Hike Journal - April 26, 2004
The attached document recounts our experiences along the Napau Trail. The photos associated with the text are listed beneath each heading. Captions for some of the photos are highlighted.
Hike Journal - Nāpau Trail - April 26, 2004
Early on the misty morning of Monday, April 26, 2004, twenty-one geology students and two of their professors met in front of the famed fireplace at the Volcano House hotel. After discussing the day’s hike and making sure everyone had the necessary supplies (plenty of water, respirator, sunscreen, etc.), our convoy of SUV’s headed down Chain of Craters Road to the Mauna Ulu parking area. By 8:30 am, we were ready to follow the much-anticipated Napau Trail.
According to the National Park Service, the Napau Trail is a challenging, 10-mile (one-way) hike from the Mauna Ulu parking lot to the Pu’u O’o (active vent) area. Other points of interest include:
What to Expect
When preparing to hike the trail, plan to spend all day hiking across rough lava terrain and through muddy rain forests. The park service requires hikers to obtain a backcountry permit before entering the area and recommends carrying 4-6 quarts of water per person. Expect rain and wind, and stay on the trail to avoid brittle lava that cracks easily.
The trailhead leaves from the Mauna Ulu parking lot, about 7 miles from the Visitors Center. After shuffling vehicles, we finally left the parking lot at 8:30 in the morning.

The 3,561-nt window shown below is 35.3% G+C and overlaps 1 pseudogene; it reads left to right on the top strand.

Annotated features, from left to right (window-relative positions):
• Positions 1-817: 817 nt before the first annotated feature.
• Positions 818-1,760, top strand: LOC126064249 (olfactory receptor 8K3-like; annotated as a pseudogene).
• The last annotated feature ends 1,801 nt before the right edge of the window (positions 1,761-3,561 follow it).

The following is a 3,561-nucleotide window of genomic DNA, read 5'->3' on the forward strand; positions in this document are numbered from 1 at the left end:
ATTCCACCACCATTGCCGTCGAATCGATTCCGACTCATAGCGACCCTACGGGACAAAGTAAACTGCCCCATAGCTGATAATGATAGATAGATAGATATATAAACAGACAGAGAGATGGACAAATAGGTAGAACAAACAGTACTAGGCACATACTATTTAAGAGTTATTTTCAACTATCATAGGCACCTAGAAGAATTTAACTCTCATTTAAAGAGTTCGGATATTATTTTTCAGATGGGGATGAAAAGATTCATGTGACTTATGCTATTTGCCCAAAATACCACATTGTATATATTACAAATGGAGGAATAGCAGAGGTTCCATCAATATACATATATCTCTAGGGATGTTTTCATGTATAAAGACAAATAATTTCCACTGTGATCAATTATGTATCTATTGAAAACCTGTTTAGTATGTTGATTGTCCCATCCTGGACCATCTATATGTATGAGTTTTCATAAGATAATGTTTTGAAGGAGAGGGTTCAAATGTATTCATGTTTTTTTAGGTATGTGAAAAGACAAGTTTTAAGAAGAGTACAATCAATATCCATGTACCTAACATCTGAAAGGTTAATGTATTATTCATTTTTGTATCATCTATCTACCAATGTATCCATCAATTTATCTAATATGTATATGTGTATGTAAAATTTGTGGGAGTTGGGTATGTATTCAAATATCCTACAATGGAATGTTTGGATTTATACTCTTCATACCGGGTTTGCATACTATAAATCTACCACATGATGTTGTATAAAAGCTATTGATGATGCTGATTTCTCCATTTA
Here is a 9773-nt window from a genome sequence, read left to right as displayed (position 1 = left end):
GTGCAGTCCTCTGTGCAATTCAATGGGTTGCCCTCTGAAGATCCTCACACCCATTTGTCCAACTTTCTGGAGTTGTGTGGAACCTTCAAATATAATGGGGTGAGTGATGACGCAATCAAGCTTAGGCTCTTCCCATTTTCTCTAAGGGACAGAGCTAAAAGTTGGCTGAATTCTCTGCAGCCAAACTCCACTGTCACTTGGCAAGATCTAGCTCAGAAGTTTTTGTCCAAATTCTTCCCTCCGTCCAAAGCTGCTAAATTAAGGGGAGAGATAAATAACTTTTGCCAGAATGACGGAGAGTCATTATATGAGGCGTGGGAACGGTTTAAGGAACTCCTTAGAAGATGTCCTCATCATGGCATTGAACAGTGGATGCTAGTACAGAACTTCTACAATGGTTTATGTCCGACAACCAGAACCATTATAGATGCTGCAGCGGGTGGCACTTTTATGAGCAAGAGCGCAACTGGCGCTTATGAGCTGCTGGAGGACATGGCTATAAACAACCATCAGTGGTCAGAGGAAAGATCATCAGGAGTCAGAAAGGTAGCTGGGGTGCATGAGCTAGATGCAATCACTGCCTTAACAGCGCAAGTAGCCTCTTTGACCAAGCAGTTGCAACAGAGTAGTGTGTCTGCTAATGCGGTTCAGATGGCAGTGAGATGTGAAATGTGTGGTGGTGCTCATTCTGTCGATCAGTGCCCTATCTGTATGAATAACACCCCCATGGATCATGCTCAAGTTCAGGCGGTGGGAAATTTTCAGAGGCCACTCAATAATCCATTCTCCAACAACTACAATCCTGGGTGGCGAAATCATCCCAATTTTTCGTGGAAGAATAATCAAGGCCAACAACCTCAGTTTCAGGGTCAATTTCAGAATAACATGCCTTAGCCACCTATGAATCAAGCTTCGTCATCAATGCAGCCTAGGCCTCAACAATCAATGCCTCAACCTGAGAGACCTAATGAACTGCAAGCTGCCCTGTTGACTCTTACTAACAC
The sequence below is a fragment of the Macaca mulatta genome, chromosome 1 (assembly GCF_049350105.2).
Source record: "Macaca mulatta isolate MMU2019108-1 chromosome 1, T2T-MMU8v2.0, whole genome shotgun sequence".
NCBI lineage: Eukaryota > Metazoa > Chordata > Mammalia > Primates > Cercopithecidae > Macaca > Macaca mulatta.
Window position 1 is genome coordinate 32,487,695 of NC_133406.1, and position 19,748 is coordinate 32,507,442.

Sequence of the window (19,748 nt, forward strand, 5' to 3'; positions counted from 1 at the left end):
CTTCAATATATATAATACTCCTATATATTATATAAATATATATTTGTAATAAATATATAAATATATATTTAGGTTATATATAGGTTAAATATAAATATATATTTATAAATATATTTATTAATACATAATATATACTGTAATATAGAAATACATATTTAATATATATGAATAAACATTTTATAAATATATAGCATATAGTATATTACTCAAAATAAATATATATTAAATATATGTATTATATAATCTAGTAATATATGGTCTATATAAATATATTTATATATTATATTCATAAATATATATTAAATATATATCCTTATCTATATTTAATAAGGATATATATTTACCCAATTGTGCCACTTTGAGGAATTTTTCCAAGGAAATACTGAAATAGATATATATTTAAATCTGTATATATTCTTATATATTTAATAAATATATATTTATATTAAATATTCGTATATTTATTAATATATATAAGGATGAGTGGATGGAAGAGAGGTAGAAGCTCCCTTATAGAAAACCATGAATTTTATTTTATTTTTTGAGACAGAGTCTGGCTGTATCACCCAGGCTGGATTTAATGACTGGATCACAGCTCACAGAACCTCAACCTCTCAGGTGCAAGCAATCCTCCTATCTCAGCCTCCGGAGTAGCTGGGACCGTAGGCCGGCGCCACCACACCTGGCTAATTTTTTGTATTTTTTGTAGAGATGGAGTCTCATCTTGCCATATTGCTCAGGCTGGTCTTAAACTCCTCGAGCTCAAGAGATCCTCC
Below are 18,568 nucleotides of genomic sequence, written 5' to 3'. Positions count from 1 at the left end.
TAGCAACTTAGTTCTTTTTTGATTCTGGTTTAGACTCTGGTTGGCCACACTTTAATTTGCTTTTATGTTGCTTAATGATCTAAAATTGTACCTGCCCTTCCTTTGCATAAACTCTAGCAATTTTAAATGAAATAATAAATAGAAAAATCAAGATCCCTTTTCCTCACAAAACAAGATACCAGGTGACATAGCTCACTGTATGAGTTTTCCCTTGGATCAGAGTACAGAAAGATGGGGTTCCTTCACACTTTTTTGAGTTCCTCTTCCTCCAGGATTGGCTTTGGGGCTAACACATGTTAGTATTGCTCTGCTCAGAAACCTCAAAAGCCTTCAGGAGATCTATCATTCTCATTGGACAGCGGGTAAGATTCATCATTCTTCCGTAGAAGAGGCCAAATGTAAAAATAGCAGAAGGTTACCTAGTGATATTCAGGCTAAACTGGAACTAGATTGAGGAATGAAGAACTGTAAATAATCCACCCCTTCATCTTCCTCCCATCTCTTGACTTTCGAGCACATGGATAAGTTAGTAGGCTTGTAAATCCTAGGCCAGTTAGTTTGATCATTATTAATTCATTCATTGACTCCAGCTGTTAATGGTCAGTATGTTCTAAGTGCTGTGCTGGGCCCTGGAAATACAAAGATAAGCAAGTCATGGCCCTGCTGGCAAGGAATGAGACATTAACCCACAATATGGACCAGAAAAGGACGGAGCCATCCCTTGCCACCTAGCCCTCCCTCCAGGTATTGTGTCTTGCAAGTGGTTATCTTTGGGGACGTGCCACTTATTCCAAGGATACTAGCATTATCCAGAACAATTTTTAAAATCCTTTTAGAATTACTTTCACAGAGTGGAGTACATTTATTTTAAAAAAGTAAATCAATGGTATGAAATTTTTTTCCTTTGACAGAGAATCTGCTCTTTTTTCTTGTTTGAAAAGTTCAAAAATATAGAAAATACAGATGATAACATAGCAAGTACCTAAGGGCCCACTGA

From the Trailhead
For the first section of the hike, we followed yellow markers attached to the lava surface.
Pahoehoe and Kipukas
The first part of the trail crosses pahoehoe lava from eruptions in the early 1970’s. “Pahoehoe,” the Hawaiian term for “ropy,” gets its name from its smooth, billowy texture. Ohia trees are the initial colonizers of these lava flows. The trail also leads through the occasional kipuka, an “island” of vegetation surrounded by younger flows.
West of Pu’u Huluhulu, numerous lava trees and tree molds are scattered along the trail. Lava trees are formed when lava flows surround a standing tree. The lava level later recedes, leaving lava trees as tall monuments indicating the highest lava level, and the hollow center marking the size of the tree. Tree molds are the horizontal equivalent. When lava surrounds a downed tree, steam from the tree quenches the lava, often leaving the imprint of charred wood.
About one mile from the trailhead, the trail splits and leads up Pu’u Huluhulu, (“Hairy Hill” in Hawaiian). It required briefly hiking uphill, but the shade of the large trees that give the hill its name was welcome after walking across the sparsely vegetated lava.
We reached the viewing area at the top of Pu’u Huluhulu at 9:00 and took a few minutes to look around.
A View of Pu’u O’o
Pu’u O’o was visible along the rift zone to the east. The distant vent could be seen spewing sulfur and steam.
Pu’u Huluhulu to Makaopuhi
Seeing Pu’u O’o in the distance gave us a renewed sense of how far we still had to hike, and we headed back down Pu’u Huluhulu and rejoined the main Napau Trail. The second segment of the trail leading to Makaopuhi continued east across pahoehoe from the 1973 and 1974 Mauna Ulu eruptions.